There’s a moment when you finish a project that feels extraordinary. It comes at you, wraps you in a hug, and gives you endorphin high. But that high isn’t the end. It’s the beginning.
The moment is magical, but it’s also one that you shouldn’t focus on. There is still other work to be done.
When I started writing I lived for that high. I’ve written 11 novels, ten novellas, and hundreds of short stories.
I did this by focusing only on that high. Only on finishing. What I failed to learn, until recently, was that I wasn’t finished. The editing would come after the finished first draft. But for the longest time I didn’t edit, which is why I have so many novels written, but none published.
I chased the high of finishing that first draft, but I didn’t have follow through. I stopped at the gates of what I wanted and moved further away from my goals, all by ignoring what needed to be done.
In the last year and half, I learned that editing matters. Yes, I know you’re all staring at this like, “no shit!” Well, I didn’t care then. I wanted that high of getting to the next “finished” novel.
When I sat down last year, during the lock-down and stared at all that I’d accomplished, it wasn’t shit. Yes I have my short story collection, but I published that afterwards. It came as a result of this talk I had with myself. It counts, but only as me telling myself that I had to publish something before my 45th birthday.
The collection needed work and I’ve gone through a couple of more rounds of edits with it. While it’s out there, no one is reading it. I understand the reasons for this.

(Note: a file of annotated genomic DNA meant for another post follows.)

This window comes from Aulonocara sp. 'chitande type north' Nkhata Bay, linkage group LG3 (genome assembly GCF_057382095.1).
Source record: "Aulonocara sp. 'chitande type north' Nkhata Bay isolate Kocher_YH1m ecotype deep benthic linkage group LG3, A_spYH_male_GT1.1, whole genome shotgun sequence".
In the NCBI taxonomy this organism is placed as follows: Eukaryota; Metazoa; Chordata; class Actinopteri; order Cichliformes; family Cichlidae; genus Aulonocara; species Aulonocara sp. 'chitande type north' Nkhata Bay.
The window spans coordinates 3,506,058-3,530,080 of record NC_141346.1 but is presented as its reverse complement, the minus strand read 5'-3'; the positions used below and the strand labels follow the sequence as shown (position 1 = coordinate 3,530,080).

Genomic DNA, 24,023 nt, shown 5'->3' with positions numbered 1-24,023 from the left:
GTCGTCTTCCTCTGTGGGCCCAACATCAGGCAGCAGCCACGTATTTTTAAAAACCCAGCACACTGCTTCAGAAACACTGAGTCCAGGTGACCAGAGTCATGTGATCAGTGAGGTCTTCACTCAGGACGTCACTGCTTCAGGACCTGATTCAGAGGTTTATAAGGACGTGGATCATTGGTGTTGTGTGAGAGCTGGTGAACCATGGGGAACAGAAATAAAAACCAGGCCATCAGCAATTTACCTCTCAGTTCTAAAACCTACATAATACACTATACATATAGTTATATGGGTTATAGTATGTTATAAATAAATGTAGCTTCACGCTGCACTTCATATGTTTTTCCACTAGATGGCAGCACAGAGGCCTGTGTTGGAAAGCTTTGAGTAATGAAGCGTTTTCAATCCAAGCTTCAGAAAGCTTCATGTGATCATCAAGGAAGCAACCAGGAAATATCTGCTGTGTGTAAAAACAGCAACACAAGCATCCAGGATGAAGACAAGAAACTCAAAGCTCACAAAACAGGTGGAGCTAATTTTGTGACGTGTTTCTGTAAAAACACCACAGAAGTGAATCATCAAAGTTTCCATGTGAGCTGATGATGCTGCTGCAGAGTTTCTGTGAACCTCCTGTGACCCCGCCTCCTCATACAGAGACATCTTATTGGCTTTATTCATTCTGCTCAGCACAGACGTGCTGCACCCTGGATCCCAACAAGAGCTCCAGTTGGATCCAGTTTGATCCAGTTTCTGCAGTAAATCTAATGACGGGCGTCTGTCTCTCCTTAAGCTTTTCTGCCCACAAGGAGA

I haven’t pushed it as much as I should. I didn’t market it, and because of that, I’ve sold about ten copies. But I understand what I did wrong with that collection. I know what to fix when I publish something else.
All of the above came as I progressed as a writer.
I know that a book isn’t finished when the first draft is written. I understand that working on a book means editing.
There are moments when I don’t want to edit. There are many moments when the time I’m spending feels worthless.
Oftentimes submitting feels worthless, but I do it because it’s part of progress. It’s part of writing, and I have to keep writing.
We progress a little at a time. Sometimes we progress dramatically, but we must progress. We must move forward.
My high school English teacher used to say that a project is never perfect, but it’s “done.” You can’t do any more with it to improve it, and any more work on it will only make it worse. When you reach that moment, it’s “done,” and it’s a different sort of high from the high of finishing a first draft.
I like that high about as much as I like the high of finishing a first draft of a novel.